For those of you that are regular readers of this newsletter, the front page article in this Monday’s issue of USA Today will come as no surprise. Either way, please take heed of what the article says.
The headline is: “Workers antsy as morale plunges – But employers think everything is just fine.” Some of the things the article states are: Employee loyalty is at a three-year low, but many employers are precariously unaware of the morale meltdown. Businesses are understandably focused on expenses but they’re taking their eye off the ball with human capital issues, notably what drives employee satisfaction and loyalty.
As a result of employers not focusing on the people that run their businesses, as we talk about all the time, the article states that fed-up workers are seeking greener professional pastures and more than 1 in 3 hope to find a new job this year. What’s sad for these employees is that they likely won’t find those seemingly greener pastures any greener.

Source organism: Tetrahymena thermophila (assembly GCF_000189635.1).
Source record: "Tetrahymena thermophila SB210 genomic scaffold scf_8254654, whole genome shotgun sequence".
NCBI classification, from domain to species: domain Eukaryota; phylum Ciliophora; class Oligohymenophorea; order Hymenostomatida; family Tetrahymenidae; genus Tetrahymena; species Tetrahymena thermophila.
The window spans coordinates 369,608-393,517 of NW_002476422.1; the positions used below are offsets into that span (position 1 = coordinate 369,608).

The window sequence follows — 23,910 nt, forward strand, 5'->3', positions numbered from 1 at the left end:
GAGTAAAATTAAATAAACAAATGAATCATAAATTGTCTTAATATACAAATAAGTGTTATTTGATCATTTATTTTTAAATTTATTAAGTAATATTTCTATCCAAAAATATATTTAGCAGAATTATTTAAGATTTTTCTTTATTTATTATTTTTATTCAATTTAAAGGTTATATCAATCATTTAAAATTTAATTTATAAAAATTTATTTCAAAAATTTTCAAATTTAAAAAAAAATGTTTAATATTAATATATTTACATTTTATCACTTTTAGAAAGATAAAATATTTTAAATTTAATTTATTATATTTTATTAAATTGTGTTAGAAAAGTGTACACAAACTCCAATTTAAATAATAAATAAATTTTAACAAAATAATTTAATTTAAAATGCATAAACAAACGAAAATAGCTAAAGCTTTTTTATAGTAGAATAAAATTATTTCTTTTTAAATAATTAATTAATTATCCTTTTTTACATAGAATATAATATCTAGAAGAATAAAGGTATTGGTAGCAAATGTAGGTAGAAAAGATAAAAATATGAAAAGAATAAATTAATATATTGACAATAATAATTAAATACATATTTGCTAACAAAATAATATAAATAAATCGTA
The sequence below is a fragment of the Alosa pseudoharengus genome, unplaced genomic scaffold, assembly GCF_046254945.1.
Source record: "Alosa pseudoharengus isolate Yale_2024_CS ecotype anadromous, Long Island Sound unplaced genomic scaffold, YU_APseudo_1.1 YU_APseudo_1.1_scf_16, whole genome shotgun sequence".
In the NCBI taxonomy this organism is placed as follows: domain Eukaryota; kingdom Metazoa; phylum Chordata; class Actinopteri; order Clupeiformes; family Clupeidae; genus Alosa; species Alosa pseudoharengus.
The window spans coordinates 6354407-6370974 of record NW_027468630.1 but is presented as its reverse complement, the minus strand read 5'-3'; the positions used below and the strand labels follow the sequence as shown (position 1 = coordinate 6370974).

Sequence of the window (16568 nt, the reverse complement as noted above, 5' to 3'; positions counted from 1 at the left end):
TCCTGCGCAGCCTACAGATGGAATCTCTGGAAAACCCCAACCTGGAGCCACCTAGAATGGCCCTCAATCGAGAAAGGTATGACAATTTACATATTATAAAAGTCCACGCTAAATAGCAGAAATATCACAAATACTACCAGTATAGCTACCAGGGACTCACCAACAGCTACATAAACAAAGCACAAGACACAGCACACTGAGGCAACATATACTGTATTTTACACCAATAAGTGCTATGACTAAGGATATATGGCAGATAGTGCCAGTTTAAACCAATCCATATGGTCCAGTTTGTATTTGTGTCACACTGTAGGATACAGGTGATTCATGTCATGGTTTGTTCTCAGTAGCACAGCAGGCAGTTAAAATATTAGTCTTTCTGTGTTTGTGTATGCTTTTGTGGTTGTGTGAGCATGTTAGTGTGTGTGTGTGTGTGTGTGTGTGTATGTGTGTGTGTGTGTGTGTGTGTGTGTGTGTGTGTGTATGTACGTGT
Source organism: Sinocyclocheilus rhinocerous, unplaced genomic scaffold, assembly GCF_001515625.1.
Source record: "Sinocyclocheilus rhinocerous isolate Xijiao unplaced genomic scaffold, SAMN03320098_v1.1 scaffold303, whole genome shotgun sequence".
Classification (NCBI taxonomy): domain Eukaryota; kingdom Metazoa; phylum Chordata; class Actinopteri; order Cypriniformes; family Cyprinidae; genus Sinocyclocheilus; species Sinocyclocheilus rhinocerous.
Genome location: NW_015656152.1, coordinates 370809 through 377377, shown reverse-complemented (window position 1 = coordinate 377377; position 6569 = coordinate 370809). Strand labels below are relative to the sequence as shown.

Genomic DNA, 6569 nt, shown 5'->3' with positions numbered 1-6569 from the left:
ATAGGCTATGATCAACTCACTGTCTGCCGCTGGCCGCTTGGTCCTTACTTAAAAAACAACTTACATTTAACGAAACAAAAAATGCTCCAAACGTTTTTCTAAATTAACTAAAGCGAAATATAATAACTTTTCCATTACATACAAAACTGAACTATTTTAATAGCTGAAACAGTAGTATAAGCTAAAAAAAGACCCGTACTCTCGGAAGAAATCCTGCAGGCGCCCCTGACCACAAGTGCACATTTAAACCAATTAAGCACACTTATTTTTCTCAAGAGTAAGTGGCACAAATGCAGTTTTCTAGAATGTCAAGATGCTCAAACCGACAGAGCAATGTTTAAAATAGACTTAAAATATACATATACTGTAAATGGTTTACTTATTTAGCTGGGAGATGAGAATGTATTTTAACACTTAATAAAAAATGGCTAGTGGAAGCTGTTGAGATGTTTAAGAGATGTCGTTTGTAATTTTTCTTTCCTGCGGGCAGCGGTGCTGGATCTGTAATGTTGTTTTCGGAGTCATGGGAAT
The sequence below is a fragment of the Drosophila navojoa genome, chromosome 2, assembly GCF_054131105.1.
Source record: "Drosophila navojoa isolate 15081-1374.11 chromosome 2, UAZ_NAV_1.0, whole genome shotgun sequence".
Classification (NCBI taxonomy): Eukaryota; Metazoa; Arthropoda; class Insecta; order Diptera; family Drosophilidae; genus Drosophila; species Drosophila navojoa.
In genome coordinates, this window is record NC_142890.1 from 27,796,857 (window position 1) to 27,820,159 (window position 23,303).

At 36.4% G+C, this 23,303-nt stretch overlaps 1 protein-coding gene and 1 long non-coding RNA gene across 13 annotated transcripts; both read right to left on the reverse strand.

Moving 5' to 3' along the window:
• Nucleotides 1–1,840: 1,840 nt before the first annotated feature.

What’s sad for the employers who are unaware of this reality is stated clearly in the article: that the impending exodus could wallop employers who have to pay for recruiting and training replacements, as well as deal with lost productivity as they seek personnel.
I hope the solution is evident. It’s a reality of life that people don’t care about you until they know you care about them. If you are reading this as an employer, get to work letting your employees know you care about them and their future. Keep them informed. Encourage open communication. Ask them what they want out of their jobs and how you can help them achieve their goals. Share with them your vision for the future and ask them what role they would like to play in its fulfillment. Treat your employees like the most valuable asset of your organization, because the fact of the matter is, they are.
If you are reading this as an employee and your employer isn’t doing the above, send them a copy of this article. Better yet, go talk to them about it. It’s only the ego voice of fear that tells you you’ll get fired if you open your mouth. Not true. Most employers appreciate hearing what they could do better. And you know what: if you get fired trying to help, that should convince you there really are greener pastures waiting for you!